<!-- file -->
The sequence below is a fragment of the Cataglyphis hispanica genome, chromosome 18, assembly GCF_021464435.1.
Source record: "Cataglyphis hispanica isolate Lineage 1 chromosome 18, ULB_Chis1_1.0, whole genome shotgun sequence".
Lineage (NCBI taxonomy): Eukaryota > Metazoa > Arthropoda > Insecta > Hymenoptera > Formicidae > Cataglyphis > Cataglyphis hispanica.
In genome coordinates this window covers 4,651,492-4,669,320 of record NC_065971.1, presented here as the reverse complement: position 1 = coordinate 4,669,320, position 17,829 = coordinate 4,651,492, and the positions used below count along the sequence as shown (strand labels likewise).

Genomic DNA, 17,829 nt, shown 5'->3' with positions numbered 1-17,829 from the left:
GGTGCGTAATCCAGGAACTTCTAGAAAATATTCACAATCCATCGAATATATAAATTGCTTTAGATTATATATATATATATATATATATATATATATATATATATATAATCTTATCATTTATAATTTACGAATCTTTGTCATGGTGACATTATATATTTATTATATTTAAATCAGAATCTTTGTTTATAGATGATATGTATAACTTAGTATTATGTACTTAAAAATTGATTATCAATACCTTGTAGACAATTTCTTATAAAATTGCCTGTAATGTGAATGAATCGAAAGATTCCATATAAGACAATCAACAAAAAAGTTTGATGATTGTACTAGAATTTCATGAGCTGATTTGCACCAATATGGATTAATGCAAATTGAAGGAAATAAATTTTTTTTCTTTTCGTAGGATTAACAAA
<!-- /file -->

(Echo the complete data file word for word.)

The sequence below is a fragment of the Cataglyphis hispanica genome, chromosome 18, assembly GCF_021464435.1.
Source record: "Cataglyphis hispanica isolate Lineage 1 chromosome 18, ULB_Chis1_1.0, whole genome shotgun sequence".
Lineage (NCBI taxonomy): Eukaryota > Metazoa > Arthropoda > Insecta > Hymenoptera > Formicidae > Cataglyphis > Cataglyphis hispanica.
In genome coordinates this window covers 4,651,492-4,669,320 of record NC_065971.1, presented here as the reverse complement: position 1 = coordinate 4,669,320, position 17,829 = coordinate 4,651,492, and the positions used below count along the sequence as shown (strand labels likewise).

Genomic DNA, 17,829 nt, shown 5'->3' with positions numbered 1-17,829 from the left:
GGTGCGTAATCCAGGAACTTCTAGAAAATATTCACAATCCATCGAATATATAAATTGCTTTAGATTATATATATATATATATATATATATATATATATATATATATAATCTTATCATTTATAATTTACGAATCTTTGTCATGGTGACATTATATATTTATTATATTTAAATCAGAATCTTTGTTTATAGATGATATGTATAACTTAGTATTATGTACTTAAAAATTGATTATCAATACCTTGTAGACAATTTCTTATAAAATTGCCTGTAATGTGAATGAATCGAAAGATTCCATATAAGACAATCAACAAAAAAGTTTGATGATTGTACTAGAATTTCATGAGCTGATTTGCACCAATATGGATTAATGCAAATTGAAGGAAATAAATTTTTTTTCTTTTCGTAGGATTAACAAA